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When I talked about marijuana yesterday I failed to properly address one of the key arguments people have against it: it’s a gateway drug.

Honestly, I think that this is another case of us mixing up correlation and causation.

A little definition:

Correlation: X and Y happen at the same time, but they are not connected. They could also happen at different times.

Causation: X and Y happen at the same time, and they are connected. X causes Y to happen. In most cases, Y could not happen without X.

It is easy to get these two confused because what one observes–X and Y happening at the same time–occurs in both cases. I feel like this is what is happening with marijuana. When you talk to heavy drug users, and drug addicts you will find that the majority of them have used marijuana at some point in their lives. Without any further evidence, this could lead to the erroneous conclusion that smoking marijuana caused these people to decide to try harder drugs, which they then became addicted to. This isn’t evidence. Scientifically, we could not use this small set to argue marijuana is a “gateway” drug.

What we would need to do is take a large sample of people and find out who has tried marijuana. A recent poll suggest 38%. We could then use this same sample and see how many of these people became drug addicts. I’m having trouble finding a statistic for this, but one I found says that currently 9% (that number includes those who are currently using marijuana) of the US population uses (not even addicted to illegal drugs, even just using them occasionally)   If we believed that marijuana was a gateway drug then almost all of the people who have tried marijuana should have become drug addicts, and the a large proportion of them would probably be using drugs now. This is certainly not the case. All you have to do to confirm this is to think of the people you know: how many have used marijuana? Are they all addicted to harder drugs now?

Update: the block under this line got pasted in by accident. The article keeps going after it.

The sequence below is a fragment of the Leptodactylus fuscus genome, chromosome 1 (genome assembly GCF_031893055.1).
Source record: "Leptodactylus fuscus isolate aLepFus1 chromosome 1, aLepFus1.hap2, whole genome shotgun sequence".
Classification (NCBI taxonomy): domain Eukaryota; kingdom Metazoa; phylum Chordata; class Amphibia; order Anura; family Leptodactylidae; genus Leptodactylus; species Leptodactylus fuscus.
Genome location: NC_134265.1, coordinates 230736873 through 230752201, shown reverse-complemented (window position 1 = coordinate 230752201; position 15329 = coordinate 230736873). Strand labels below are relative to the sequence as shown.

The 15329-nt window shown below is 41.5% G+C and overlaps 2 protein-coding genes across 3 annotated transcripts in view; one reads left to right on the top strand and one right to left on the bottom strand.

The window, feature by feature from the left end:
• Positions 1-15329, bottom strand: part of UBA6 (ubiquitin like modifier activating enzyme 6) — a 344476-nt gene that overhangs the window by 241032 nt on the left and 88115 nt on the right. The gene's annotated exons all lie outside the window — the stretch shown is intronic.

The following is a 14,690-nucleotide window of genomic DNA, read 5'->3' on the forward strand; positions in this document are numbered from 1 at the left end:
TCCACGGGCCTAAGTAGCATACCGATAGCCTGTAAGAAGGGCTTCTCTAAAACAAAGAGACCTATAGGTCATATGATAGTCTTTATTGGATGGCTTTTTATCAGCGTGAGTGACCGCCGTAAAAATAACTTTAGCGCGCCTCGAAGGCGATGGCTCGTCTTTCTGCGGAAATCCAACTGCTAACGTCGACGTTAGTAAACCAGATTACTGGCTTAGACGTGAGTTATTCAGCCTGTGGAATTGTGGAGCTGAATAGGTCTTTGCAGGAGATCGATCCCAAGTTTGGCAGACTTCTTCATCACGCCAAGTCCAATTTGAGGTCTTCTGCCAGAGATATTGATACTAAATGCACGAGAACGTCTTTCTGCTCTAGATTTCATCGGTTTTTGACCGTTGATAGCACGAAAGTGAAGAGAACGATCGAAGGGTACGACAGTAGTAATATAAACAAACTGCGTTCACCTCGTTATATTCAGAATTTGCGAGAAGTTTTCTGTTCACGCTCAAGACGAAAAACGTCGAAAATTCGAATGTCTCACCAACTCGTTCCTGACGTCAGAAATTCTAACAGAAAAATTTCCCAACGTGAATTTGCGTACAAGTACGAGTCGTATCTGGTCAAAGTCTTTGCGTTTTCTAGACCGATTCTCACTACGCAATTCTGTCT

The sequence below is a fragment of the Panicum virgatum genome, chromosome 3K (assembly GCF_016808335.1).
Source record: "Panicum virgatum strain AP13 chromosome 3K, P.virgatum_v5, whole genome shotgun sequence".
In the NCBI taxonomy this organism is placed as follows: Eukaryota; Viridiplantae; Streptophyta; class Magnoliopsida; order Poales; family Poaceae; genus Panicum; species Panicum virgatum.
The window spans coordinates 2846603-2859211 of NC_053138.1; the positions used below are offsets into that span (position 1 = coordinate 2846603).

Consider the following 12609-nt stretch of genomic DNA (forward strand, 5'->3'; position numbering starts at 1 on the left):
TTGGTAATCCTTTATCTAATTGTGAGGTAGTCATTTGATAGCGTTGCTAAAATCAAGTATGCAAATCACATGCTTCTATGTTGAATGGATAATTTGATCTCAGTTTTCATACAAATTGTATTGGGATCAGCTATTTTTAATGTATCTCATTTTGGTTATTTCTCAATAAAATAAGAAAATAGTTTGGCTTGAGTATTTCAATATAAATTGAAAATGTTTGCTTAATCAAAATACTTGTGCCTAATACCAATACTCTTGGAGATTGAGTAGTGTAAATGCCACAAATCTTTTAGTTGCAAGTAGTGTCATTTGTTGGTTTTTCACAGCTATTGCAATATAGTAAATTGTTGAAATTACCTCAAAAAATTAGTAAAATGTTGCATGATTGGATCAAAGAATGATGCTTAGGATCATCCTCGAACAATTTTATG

What is the case is that marijuana is a common ‘first’ drug (after alcohol). 62% of drug users used marijuana first. This makes a lot of sense for someone who wants to try drugs. After alcohol, marijuana is the most readily available drug.

Basically, the evidence does not suggest that marijuana use leads to harder drugs and drug addiction. IF you are still reading this and disagree with me then think about this. More than half of American adults are current drinkers (my marijuana statistic just talked about trying marijuana at some point). I can’t find a statistic for it, but I will bet a lot of money on the fact that the majority of drug addicts have “used” alcohol at some point in there lives. Probably more than have used marijuana. Given this, couldn’t we say that alcohol is the gateway drug?